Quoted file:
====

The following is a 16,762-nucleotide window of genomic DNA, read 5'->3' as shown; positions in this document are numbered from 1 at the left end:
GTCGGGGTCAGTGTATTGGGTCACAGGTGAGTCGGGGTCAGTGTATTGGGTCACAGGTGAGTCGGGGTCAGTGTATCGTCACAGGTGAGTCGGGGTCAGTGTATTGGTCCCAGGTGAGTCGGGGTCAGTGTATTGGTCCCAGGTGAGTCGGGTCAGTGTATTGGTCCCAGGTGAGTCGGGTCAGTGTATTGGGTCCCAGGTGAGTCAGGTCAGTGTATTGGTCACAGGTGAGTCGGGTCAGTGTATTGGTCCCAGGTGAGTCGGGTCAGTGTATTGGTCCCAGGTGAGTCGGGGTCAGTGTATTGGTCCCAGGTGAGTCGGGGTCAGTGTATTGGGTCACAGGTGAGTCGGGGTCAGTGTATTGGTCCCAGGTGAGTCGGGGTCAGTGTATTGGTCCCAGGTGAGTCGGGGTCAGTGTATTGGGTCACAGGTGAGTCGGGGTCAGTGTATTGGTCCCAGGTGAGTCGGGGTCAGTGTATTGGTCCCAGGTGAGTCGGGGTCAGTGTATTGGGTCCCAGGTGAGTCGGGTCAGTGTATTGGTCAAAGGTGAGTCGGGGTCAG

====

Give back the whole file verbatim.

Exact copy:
The following is a 16,762-nucleotide window of genomic DNA, read 5'->3' as shown; positions in this document are numbered from 1 at the left end:
GTCGGGGTCAGTGTATTGGGTCACAGGTGAGTCGGGGTCAGTGTATTGGGTCACAGGTGAGTCGGGGTCAGTGTATCGTCACAGGTGAGTCGGGGTCAGTGTATTGGTCCCAGGTGAGTCGGGGTCAGTGTATTGGTCCCAGGTGAGTCGGGTCAGTGTATTGGTCCCAGGTGAGTCGGGTCAGTGTATTGGGTCCCAGGTGAGTCAGGTCAGTGTATTGGTCACAGGTGAGTCGGGTCAGTGTATTGGTCCCAGGTGAGTCGGGTCAGTGTATTGGTCCCAGGTGAGTCGGGGTCAGTGTATTGGTCCCAGGTGAGTCGGGGTCAGTGTATTGGGTCACAGGTGAGTCGGGGTCAGTGTATTGGTCCCAGGTGAGTCGGGGTCAGTGTATTGGTCCCAGGTGAGTCGGGGTCAGTGTATTGGGTCACAGGTGAGTCGGGGTCAGTGTATTGGTCCCAGGTGAGTCGGGGTCAGTGTATTGGTCCCAGGTGAGTCGGGGTCAGTGTATTGGGTCCCAGGTGAGTCGGGTCAGTGTATTGGTCAAAGGTGAGTCGGGGTCAG